Women’s History Month
March 5th, 2012 · Margaret L. · Staff Recommendations
The public celebration of women’s history in this country began in 1978 as “Women’s History Week” in Sonoma County, California. The week included March 8th, which was called “International Women’s Day”. In 1981, a Congressional resolution proclaimed a national Women’s History Week and in 1987, Congress expanded the celebration to a month.
Not only have the number of books written about famous women increased but the schools across the United States celebrate Women’s History Month each year. Today almost every college offers women’s history courses and most major graduate programs offer doctoral degrees in the field.
In 1996 the National Women’s History Museum, which researches, collects and exhibits the contributions of women to the social, cultural, economic and political life of our nation in a context of world history, was founded in Alexandria, Virginia.
The Harrison Library has an extensive selection of books about famous women in America: from First Ladies, Abigail Adams, and Eleanor Roosevelt; first women in the air, Amelia Earhart, and Sally Ride; and women who contributed to the civil rights movements, Harriet Tubman and Rosa Parks.
Books for Adults:
Abigail Adams : a Life, by Woody Holton.Using material from a host of archives Holton shows that the wife of the second president was far more charismatic and influential than historians have realized. One of the finest writers of her age, Adams passionately campaigned for women’s education, denounced sex discrimination, and matched wits not only with her brilliant husband, John, but with Thomas Jefferson and George Washington.
Courage in a Dangerous World : the political writings of Eleanor Roosevelt, by Eleanor Roosevelt.Noted Eleanor Roosevelt scholar Allida M. Black has gathered more than two hundred columns, articles, essays, and speeches from Eleanor Roosevelt’s archives, to show Eleanor’s life in her own words and deeds.
The Sound of Wings : the Biography of Amelia Earhart, by Mary Lovell.This book of aviation legend Amelia Earhart describes her life–from her tomboy childhood and early fascination with flying, her peculiar business/matrimonial realtionship with publisher G.P. Putnam to her consuming quest for avaiation fame. Amelia lived here in Harrison with her husband.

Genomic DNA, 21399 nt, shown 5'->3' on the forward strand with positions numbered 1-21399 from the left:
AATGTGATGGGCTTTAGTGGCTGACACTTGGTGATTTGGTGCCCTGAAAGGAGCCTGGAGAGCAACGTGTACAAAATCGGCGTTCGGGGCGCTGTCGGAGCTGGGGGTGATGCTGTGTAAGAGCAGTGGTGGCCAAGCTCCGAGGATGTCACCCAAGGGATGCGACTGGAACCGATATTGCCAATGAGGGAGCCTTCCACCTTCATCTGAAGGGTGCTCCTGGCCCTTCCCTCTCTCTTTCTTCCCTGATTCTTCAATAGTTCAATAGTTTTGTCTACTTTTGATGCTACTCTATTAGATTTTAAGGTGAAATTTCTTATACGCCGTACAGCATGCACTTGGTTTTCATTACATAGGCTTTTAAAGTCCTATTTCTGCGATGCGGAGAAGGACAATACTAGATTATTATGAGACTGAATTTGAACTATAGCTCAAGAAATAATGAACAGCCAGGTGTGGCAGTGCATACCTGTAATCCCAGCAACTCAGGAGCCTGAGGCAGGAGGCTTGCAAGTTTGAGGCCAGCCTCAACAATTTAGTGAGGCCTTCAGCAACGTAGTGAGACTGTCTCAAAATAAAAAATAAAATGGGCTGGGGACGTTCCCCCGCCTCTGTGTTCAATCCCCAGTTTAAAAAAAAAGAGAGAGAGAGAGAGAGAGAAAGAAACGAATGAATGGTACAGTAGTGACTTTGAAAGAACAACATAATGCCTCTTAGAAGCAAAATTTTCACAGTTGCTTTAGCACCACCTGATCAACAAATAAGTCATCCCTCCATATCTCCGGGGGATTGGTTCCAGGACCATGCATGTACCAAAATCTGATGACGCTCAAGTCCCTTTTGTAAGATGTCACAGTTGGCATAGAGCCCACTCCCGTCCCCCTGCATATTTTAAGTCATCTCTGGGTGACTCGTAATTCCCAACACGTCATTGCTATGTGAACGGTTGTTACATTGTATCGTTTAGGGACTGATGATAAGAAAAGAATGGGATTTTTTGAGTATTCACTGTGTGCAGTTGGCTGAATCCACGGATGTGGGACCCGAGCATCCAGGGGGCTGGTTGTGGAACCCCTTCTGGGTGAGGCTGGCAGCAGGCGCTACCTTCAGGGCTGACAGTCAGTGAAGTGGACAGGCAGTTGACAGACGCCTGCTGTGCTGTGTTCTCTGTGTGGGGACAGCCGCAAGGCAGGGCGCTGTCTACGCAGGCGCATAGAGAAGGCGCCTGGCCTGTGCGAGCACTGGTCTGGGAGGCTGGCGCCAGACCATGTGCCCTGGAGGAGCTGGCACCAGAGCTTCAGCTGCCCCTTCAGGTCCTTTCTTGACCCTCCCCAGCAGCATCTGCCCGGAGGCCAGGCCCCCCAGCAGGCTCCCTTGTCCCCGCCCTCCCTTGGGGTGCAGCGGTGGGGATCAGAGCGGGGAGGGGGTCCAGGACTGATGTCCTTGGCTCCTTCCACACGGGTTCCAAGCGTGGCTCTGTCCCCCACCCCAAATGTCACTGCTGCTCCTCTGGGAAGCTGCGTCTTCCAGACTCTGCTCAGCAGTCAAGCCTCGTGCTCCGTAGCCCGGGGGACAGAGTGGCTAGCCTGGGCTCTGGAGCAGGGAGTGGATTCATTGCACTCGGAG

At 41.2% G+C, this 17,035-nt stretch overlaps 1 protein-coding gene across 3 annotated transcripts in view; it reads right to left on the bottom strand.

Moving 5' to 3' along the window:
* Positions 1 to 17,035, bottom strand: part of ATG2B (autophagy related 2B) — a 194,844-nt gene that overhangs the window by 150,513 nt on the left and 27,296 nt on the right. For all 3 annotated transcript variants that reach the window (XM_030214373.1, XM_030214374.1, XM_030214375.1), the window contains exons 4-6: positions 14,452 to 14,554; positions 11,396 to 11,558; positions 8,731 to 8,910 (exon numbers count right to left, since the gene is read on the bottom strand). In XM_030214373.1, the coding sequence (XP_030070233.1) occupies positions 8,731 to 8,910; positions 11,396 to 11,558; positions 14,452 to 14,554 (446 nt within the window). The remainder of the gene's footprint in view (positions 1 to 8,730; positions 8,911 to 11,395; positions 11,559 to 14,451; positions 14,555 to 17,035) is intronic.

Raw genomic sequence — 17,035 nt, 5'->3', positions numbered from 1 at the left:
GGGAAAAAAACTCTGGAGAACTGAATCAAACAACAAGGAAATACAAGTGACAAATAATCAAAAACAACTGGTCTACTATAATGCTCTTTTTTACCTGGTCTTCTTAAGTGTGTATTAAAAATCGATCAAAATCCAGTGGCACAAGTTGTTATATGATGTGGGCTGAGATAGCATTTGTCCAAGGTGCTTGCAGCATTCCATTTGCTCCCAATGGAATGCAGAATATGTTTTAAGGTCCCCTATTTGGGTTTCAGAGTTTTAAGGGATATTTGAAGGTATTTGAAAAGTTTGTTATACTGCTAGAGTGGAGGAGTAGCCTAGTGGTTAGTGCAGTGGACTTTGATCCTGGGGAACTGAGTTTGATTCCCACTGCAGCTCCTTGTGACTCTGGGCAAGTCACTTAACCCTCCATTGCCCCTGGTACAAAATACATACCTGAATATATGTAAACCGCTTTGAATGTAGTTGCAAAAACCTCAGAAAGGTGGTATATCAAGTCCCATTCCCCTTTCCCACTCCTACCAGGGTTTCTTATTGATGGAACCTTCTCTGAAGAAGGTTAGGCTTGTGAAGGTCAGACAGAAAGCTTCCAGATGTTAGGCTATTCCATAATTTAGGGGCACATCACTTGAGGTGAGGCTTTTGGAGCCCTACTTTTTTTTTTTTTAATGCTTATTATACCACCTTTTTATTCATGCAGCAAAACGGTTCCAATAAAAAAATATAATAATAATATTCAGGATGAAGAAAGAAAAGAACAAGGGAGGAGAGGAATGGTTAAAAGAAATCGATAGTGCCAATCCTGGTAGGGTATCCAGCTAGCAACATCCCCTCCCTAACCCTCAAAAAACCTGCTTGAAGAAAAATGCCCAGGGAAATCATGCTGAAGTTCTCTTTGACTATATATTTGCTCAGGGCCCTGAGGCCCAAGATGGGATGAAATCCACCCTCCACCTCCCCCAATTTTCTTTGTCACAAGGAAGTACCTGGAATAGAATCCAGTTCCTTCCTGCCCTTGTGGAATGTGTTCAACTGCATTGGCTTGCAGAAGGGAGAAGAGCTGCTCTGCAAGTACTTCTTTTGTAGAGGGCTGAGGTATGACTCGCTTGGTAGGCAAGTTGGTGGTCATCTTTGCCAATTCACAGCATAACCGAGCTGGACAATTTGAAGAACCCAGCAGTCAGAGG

Harriet Tubman the Road to Freedom, by Catherine Clinton.We all know of Harriet Tubman’s heroic escape and resistance to slavery, but few readers are aware that Tubman went on to be a scout, a spy, and a nurse for the Union Army.
Rosa Parks, by Douglas Brinkley.Rosa Parks was given the Congress’s highest honor-the Congressional Gold Medal-in 1999. She was called “Mother of the Civil Rights Movement.” because she refused to give up her city bus seat to a white man and was arrested for violating racial segregation laws.
Books for Students
Abigail Adams : Courageous Patriot and First Lady, by Barbara A. Somervill.Biography of Abigail Adams, who used her influence with her husband, John Adams, second president of the United States, to affect the laws of the new nation.
Eleanor Roosevelt: Life of Discovery, by Russell Freedman.The intriguing story of Eleanor Roosevelt traces the life of the former First Lady from her early childhood through the tumultuous years in the White House to her active role in the founding of the United Nations after World War II.
Our Eleanor : a Scrapbook Look at Eleanor Roosevelt’s Remarkable Life, by Candance Fleming.Shows how Eleanor Roosevelt has not affected lives of Americans – from securing safe, low-cost housing for Kentucky’s poor to representing America as the first female delegate to the United Nations.
Amelia Lost : The Life and Disappearance of Amelia Earhart, by Candance Fleming.With incredible photos, maps, and handwritten notes from Amelia herself, this book is made for middle graders to learn the thrilling story of America’s most celebrated flyer, Amelia Earhart.
Harriet Tubman Conductor on the Underground Railroad, by Ann Petry.Born a slave, Harriet Tubman dreamed of freedom.After making her escape, Harriet realized that her own freedom was not enough. So she became a conductor on the Underground Railroad, and devoted her life to helping others make the journey out of bondage.
A Picture Book of Rosa Parks, by David Adler.Adler presents a visual biography of the woman who famously refused to give up her seat on a bus and helped establish the civil rights movement.